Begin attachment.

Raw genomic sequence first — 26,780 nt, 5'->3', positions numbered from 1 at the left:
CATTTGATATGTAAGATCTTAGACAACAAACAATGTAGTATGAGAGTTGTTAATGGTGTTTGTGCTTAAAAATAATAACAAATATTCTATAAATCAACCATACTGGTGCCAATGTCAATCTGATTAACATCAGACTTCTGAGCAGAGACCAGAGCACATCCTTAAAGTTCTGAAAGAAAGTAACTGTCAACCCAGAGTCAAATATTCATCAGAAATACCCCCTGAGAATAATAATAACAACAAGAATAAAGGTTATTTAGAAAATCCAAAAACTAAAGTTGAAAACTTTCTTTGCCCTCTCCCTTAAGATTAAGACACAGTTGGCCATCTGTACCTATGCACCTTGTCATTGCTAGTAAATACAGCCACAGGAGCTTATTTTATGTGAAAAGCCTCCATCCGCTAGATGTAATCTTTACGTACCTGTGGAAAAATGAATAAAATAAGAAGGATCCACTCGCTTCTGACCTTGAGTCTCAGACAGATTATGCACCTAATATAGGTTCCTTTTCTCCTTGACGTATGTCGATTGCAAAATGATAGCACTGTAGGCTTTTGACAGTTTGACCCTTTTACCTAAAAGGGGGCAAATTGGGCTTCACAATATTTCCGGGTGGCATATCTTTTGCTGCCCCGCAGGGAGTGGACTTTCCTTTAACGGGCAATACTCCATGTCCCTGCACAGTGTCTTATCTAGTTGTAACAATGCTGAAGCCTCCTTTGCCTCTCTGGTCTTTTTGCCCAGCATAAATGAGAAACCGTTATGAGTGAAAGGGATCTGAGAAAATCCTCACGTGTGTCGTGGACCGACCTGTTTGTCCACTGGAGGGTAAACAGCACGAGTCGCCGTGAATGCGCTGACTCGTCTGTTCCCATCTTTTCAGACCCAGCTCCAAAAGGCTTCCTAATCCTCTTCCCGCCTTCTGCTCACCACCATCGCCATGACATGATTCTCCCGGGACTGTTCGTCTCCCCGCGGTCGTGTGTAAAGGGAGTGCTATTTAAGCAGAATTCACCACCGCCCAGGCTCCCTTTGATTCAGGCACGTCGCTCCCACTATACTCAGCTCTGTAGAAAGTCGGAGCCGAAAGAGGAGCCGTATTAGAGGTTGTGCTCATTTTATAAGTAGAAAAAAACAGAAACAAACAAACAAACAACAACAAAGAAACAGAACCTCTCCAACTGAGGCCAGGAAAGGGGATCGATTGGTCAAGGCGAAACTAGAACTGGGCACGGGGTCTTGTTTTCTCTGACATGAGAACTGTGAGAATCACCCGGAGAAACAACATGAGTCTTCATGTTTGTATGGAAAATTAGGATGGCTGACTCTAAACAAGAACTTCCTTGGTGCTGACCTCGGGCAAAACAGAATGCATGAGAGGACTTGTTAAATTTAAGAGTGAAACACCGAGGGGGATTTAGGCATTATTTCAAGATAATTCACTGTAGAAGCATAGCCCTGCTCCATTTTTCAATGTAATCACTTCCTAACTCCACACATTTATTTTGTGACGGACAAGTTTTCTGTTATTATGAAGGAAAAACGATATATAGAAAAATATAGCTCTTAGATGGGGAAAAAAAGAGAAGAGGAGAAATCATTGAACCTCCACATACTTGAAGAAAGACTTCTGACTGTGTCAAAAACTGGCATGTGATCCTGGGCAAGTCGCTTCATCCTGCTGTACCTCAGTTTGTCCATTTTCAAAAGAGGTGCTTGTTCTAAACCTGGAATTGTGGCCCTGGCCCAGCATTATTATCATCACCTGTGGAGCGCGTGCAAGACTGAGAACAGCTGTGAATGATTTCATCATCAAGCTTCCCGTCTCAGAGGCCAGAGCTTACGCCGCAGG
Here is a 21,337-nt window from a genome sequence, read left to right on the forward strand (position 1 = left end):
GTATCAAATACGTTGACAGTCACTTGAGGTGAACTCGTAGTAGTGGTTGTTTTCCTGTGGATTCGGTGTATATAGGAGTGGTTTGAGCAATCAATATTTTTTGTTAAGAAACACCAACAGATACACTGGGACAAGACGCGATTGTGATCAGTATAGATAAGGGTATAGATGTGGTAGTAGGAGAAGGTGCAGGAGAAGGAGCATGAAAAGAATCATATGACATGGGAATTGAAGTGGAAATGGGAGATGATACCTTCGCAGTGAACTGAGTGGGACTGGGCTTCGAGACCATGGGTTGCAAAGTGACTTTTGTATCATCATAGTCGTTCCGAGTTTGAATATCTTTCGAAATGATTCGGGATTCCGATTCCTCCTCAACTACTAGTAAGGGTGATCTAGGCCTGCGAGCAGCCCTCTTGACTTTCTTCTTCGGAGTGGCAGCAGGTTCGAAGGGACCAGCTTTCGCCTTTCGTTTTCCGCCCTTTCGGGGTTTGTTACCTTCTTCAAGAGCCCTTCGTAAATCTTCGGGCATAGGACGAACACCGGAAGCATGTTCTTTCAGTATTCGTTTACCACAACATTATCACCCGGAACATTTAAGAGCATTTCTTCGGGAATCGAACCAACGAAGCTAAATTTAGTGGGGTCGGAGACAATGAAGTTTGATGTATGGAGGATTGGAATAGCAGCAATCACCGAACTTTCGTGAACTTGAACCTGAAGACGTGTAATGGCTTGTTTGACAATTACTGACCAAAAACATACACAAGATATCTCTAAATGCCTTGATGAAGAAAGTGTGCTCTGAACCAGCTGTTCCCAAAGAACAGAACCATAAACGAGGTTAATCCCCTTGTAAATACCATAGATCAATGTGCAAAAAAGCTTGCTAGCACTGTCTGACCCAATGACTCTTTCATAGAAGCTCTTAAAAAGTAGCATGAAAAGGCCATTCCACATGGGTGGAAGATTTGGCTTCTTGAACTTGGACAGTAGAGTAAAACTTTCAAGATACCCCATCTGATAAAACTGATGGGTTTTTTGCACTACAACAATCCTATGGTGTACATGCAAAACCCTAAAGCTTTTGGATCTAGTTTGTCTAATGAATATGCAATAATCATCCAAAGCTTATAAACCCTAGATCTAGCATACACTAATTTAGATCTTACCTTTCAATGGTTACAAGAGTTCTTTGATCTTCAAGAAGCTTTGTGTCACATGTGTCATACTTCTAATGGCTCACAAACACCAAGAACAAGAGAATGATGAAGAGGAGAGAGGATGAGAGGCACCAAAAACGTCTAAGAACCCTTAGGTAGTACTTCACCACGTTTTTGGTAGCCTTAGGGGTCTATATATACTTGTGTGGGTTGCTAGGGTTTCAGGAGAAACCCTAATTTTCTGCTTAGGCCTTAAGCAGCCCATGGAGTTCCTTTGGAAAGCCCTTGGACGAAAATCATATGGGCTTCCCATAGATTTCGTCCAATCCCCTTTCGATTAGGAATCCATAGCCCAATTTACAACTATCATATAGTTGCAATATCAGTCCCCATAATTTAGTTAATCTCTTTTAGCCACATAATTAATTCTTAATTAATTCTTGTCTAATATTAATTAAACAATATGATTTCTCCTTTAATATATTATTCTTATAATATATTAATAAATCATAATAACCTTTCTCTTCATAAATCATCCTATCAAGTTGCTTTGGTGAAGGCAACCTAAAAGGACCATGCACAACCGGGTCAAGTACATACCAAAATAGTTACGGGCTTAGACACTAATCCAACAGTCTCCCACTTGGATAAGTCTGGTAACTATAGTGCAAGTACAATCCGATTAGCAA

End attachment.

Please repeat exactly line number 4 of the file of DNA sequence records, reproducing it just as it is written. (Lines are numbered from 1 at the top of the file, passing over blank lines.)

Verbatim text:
GTATCAAATACGTTGACAGTCACTTGAGGTGAACTCGTAGTAGTGGTTGTTTTCCTGTGGATTCGGTGTATATAGGAGTGGTTTGAGCAATCAATATTTTTTGTTAAGAAACACCAACAGATACACTGGGACAAGACGCGATTGTGATCAGTATAGATAAGGGTATAGATGTGGTAGTAGGAGAAGGTGCAGGAGAAGGAGCATGAAAAGAATCATATGACATGGGAATTGAAGTGGAAATGGGAGATGATACCTTCGCAGTGAACTGAGTGGGACTGGGCTTCGAGACCATGGGTTGCAAAGTGACTTTTGTATCATCATAGTCGTTCCGAGTTTGAATATCTTTCGAAATGATTCGGGATTCCGATTCCTCCTCAACTACTAGTAAGGGTGATCTAGGCCTGCGAGCAGCCCTCTTGACTTTCTTCTTCGGAGTGGCAGCAGGTTCGAAGGGACCAGCTTTCGCCTTTCGTTTTCCGCCCTTTCGGGGTTTGTTACCTTCTTCAAGAGCCCTTCGTAAATCTTCGGGCATAGGACGAACACCGGAAGCATGTTCTTTCAGTATTCGTTTACCACAACATTATCACCCGGAACATTTAAGAGCATTTCTTCGGGAATCGAACCAACGAAGCTAAATTTAGTGGGGTCGGAGACAATGAAGTTTGATGTATGGAGGATTGGAATAGCAGCAATCACCGAACTTTCGTGAACTTGAACCTGAAGACGTGTAATGGCTTGTTTGACAATTACTGACCAAAAACATACACAAGATATCTCTAAATGCCTTGATGAAGAAAGTGTGCTCTGAACCAGCTGTTCCCAAAGAACAGAACCATAAACGAGGTTAATCCCCTTGTAAATACCATAGATCAATGTGCAAAAAAGCTTGCTAGCACTGTCTGACCCAATGACTCTTTCATAGAAGCTCTTAAAAAGTAGCATGAAAAGGCCATTCCACATGGGTGGAAGATTTGGCTTCTTGAACTTGGACAGTAGAGTAAAACTTTCAAGATACCCCATCTGATAAAACTGATGGGTTTTTTGCACTACAACAATCCTATGGTGTACATGCAAAACCCTAAAGCTTTTGGATCTAGTTTGTCTAATGAATATGCAATAATCATCCAAAGCTTATAAACCCTAGATCTAGCATACACTAATTTAGATCTTACCTTTCAATGGTTACAAGAGTTCTTTGATCTTCAAGAAGCTTTGTGTCACATGTGTCATACTTCTAATGGCTCACAAACACCAAGAACAAGAGAATGATGAAGAGGAGAGAGGATGAGAGGCACCAAAAACGTCTAAGAACCCTTAGGTAGTACTTCACCACGTTTTTGGTAGCCTTAGGGGTCTATATATACTTGTGTGGGTTGCTAGGGTTTCAGGAGAAACCCTAATTTTCTGCTTAGGCCTTAAGCAGCCCATGGAGTTCCTTTGGAAAGCCCTTGGACGAAAATCATATGGGCTTCCCATAGATTTCGTCCAATCCCCTTTCGATTAGGAATCCATAGCCCAATTTACAACTATCATATAGTTGCAATATCAGTCCCCATAATTTAGTTAATCTCTTTTAGCCACATAATTAATTCTTAATTAATTCTTGTCTAATATTAATTAAACAATATGATTTCTCCTTTAATATATTATTCTTATAATATATTAATAAATCATAATAACCTTTCTCTTCATAAATCATCCTATCAAGTTGCTTTGGTGAAGGCAACCTAAAAGGACCATGCACAACCGGGTCAAGTACATACCAAAATAGTTACGGGCTTAGACACTAATCCAACAGTCTCCCACTTGGATAAGTCTGGTAACTATAGTGCAAGTACAATCCGATTAGCAA